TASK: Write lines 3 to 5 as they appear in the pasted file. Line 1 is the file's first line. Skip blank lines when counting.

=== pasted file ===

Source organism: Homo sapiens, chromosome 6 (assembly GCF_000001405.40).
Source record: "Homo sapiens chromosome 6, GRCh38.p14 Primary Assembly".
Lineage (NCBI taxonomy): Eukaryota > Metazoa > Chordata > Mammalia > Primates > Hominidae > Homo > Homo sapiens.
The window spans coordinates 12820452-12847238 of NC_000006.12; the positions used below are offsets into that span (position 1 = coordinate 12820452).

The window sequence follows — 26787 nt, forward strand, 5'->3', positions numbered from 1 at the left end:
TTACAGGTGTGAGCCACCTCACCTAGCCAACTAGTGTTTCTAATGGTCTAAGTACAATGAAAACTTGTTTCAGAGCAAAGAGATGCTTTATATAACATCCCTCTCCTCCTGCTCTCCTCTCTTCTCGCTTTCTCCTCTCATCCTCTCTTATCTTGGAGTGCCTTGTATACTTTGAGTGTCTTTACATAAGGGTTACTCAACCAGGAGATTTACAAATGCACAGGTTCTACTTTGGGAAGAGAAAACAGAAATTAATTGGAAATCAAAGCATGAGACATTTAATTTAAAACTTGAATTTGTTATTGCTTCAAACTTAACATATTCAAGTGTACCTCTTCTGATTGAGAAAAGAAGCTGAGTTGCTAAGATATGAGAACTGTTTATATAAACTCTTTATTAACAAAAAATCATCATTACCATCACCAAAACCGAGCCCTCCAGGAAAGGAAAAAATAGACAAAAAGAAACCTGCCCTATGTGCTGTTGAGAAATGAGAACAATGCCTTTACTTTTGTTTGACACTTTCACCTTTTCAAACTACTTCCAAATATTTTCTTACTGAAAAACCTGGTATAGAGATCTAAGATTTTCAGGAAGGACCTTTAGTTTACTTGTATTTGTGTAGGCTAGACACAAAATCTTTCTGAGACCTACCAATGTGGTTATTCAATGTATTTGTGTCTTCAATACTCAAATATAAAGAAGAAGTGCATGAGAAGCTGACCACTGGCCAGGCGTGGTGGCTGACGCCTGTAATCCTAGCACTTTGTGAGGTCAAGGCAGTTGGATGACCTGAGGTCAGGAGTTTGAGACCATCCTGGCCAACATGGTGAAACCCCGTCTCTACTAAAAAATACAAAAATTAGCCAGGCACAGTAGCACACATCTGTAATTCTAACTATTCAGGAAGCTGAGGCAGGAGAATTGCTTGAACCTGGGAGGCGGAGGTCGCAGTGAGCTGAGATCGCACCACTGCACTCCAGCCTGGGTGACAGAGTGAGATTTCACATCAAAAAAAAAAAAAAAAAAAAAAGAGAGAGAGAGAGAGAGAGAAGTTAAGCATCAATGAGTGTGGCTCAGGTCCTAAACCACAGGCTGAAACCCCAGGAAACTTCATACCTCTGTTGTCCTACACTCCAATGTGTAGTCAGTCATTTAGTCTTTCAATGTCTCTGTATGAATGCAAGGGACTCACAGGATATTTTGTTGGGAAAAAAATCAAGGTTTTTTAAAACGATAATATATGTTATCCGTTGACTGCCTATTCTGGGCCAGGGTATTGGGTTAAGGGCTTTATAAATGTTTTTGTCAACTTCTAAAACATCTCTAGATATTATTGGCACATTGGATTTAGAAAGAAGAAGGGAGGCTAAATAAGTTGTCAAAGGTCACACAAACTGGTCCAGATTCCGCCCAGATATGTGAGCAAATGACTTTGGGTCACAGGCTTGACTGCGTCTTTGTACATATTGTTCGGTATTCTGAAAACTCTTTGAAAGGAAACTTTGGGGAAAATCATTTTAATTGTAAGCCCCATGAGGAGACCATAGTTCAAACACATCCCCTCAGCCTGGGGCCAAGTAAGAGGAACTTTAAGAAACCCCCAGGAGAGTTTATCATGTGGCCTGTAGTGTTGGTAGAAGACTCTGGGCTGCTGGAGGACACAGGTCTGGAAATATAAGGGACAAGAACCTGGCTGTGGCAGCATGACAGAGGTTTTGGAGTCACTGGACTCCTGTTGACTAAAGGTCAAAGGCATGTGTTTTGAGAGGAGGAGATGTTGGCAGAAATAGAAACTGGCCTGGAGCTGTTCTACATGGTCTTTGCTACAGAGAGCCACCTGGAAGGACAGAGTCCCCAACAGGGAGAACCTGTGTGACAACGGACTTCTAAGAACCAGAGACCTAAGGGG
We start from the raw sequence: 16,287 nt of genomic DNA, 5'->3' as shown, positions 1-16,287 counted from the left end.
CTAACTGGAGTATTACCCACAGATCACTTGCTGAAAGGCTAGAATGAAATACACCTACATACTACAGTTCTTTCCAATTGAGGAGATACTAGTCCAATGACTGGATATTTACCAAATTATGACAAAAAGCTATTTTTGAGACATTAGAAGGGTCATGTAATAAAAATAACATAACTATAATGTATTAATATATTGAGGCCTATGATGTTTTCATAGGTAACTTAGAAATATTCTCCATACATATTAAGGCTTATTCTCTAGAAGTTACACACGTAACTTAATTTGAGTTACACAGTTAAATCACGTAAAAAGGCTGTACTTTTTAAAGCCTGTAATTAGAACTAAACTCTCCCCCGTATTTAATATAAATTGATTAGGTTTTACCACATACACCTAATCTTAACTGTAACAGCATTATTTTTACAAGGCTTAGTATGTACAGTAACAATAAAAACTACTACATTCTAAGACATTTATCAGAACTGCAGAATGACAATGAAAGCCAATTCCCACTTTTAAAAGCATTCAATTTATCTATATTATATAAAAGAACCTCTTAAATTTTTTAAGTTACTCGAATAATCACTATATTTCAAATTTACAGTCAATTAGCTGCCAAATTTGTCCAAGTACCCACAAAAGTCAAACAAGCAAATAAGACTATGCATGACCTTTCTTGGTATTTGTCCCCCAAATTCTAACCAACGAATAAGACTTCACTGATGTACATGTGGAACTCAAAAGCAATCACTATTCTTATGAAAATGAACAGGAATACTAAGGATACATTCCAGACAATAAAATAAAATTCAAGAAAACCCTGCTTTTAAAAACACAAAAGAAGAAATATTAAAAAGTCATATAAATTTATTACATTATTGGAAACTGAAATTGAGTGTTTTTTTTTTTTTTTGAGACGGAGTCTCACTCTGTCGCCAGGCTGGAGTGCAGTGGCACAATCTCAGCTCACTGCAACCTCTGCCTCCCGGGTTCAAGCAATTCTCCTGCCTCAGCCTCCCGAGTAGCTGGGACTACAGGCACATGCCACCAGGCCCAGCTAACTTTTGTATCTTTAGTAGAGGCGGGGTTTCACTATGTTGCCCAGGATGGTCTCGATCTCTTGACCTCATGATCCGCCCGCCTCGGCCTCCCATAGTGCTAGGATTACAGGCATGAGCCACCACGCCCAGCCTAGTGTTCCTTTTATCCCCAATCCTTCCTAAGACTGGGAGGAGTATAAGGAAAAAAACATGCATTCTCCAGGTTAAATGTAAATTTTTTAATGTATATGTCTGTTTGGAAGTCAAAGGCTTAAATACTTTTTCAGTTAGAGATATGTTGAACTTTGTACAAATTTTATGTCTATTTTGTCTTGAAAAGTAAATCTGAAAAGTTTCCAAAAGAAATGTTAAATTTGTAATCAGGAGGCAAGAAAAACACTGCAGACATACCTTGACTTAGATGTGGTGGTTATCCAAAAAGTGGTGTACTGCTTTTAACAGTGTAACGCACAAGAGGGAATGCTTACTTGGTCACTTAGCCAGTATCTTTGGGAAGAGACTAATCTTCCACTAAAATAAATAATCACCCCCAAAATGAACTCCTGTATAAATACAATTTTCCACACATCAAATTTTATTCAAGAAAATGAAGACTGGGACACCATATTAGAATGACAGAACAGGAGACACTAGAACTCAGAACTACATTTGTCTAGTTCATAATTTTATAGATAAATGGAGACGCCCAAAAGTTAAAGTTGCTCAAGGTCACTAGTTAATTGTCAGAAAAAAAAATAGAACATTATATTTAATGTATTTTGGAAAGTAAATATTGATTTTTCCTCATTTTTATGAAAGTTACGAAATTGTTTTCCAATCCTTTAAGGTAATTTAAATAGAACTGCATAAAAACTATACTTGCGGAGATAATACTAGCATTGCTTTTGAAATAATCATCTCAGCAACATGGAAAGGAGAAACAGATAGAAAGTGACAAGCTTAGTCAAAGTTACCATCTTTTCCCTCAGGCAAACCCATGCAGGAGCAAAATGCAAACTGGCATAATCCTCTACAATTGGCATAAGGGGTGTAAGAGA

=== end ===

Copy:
Lineage (NCBI taxonomy): Eukaryota > Metazoa > Chordata > Mammalia > Primates > Hominidae > Homo > Homo sapiens.
The window spans coordinates 12820452-12847238 of NC_000006.12; the positions used below are offsets into that span (position 1 = coordinate 12820452).

The window sequence follows — 26787 nt, forward strand, 5'->3', positions numbered from 1 at the left end: